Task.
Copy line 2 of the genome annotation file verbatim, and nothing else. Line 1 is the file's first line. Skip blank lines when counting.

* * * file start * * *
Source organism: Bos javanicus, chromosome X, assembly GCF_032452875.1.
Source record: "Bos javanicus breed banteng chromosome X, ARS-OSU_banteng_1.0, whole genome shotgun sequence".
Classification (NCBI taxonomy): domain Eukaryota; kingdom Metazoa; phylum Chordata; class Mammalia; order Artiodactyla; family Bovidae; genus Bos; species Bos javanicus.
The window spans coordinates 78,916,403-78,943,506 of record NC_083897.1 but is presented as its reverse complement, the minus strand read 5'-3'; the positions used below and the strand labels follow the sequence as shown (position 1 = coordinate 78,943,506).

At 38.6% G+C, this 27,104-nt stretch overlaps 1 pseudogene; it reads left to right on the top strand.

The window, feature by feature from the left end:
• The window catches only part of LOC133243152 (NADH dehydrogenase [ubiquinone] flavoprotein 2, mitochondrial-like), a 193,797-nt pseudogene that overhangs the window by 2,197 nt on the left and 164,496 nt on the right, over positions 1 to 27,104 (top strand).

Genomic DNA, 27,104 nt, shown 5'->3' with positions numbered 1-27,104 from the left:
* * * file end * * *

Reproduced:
Source record: "Bos javanicus breed banteng chromosome X, ARS-OSU_banteng_1.0, whole genome shotgun sequence".